I’m currently hard at work preparing A.I. for this project. I was hoping to have it ready to share today – it works, but I am still polishing the code and working on writing the accompanying tutorial. While you wait, I decided I could share the decision making process I followed while architecting this portion of the project to help whet your appetite.
Now that we have enemies, we can also provide an actual “goal” for the battle. First we must be able to actually defeat the enemies, as well as risk defeat for our own units. There needs to be a consequence for a unit’s hit points dropping to zero, so we will add a “Knock Out” status effect which disables a unit from acting or taking additional turns. Likewise there should be an effect for defeating all enemy units, or allowing all hero units to perish. These are sample “victory conditions” which we will track, and which will allow the battle to end. Continue reading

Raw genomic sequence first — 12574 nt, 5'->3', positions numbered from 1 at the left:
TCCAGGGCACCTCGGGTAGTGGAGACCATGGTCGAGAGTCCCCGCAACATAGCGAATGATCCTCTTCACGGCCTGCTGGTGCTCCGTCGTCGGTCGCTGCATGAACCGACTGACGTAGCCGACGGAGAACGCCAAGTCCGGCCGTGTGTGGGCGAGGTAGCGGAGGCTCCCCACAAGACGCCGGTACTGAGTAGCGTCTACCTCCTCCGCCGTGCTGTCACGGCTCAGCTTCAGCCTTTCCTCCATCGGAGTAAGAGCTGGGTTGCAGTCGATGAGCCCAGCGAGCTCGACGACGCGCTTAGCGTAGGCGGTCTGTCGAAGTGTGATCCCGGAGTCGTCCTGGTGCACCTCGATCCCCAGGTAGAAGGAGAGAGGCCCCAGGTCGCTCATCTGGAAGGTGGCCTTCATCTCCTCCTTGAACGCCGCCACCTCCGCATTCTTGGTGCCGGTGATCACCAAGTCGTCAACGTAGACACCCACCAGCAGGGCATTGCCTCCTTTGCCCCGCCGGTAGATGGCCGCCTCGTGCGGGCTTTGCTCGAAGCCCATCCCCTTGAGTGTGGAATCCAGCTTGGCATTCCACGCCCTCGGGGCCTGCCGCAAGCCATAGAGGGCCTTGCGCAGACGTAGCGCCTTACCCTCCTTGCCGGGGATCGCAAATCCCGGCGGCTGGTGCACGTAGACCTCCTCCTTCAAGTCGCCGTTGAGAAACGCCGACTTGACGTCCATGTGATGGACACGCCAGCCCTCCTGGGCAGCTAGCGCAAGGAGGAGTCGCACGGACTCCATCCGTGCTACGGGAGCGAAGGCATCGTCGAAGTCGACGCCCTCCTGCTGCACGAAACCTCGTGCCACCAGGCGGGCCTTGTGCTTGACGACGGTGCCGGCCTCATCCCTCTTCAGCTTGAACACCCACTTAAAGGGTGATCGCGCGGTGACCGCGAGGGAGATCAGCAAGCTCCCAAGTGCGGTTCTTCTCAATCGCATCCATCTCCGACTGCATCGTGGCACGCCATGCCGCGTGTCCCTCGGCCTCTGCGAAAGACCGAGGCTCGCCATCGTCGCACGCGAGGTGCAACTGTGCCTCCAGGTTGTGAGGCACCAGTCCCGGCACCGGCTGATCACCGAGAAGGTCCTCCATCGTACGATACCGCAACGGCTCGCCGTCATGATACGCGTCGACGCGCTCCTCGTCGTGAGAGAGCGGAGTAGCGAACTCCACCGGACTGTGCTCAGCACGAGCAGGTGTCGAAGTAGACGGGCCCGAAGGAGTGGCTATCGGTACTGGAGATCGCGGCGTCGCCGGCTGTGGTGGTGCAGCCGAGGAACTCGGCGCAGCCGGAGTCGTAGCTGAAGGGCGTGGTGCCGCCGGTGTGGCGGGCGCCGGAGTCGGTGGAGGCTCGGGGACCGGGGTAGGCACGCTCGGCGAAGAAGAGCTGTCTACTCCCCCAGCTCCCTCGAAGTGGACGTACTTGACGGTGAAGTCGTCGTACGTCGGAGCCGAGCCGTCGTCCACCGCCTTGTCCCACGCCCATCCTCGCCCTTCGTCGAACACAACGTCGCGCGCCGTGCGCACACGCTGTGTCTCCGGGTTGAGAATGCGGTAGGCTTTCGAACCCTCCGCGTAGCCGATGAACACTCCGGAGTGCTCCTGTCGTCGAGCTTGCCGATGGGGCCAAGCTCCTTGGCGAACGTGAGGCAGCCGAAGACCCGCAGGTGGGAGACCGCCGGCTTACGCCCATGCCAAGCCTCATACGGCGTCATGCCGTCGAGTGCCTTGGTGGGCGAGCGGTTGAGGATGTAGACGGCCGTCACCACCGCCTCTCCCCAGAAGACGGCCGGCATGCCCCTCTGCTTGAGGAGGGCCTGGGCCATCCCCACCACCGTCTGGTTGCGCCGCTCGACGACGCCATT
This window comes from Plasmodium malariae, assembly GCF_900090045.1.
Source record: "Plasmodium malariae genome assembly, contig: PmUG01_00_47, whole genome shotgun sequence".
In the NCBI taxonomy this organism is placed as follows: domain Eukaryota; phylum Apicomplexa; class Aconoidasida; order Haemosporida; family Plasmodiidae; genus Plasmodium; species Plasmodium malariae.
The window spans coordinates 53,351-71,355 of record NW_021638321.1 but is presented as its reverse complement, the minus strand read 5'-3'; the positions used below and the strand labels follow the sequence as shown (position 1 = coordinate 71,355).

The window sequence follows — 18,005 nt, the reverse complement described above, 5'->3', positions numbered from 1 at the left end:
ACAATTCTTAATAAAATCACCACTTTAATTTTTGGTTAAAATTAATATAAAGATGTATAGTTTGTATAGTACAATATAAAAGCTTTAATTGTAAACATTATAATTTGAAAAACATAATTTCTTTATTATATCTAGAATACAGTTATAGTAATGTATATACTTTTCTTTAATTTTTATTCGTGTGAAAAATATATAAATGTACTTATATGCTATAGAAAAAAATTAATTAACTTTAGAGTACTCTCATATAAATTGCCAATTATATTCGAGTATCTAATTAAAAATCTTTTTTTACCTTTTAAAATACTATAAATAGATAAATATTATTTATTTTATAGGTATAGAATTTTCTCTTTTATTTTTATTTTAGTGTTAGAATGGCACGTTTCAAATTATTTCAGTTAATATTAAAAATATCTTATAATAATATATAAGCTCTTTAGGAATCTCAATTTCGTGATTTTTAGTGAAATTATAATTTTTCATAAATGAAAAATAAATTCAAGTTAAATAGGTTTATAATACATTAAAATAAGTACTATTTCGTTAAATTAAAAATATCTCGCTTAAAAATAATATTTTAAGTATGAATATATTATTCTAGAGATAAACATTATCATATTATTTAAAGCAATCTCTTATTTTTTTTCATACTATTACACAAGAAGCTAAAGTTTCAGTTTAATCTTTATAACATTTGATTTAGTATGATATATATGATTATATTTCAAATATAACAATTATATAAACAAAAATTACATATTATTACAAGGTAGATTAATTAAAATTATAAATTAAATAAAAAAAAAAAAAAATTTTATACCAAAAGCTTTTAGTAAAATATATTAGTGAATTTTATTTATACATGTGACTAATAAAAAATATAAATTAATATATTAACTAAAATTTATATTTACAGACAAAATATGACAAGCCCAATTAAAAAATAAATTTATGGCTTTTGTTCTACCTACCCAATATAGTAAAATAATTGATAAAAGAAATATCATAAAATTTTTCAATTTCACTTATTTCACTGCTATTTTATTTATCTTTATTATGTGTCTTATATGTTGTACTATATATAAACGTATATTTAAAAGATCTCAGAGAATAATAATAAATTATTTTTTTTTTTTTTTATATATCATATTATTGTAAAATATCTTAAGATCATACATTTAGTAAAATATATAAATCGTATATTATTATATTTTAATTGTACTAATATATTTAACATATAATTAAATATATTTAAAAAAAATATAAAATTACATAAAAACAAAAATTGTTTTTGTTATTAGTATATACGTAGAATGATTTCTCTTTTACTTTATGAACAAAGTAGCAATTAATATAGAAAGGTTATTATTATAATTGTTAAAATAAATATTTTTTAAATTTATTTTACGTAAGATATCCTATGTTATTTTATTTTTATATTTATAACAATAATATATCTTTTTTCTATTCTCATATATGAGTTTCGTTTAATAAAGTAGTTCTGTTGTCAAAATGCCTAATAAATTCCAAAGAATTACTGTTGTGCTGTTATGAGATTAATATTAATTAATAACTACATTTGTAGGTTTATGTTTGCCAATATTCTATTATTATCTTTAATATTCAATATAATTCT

It’s well past time to add some enemies to the board, but by now we’ve made all sorts of modifications to the “Hero” prefab which haven’t been propogated to the “Monster” prefab. We could spend time manually setting up each new character to have the same kind of structure, but I really don’t want to. Instead, we will use this lesson to lay the groundwork on a more flexible system. We will be making a factory to create and configure new units for us, so that introducing new and unique characters in the future will be a much simpler process.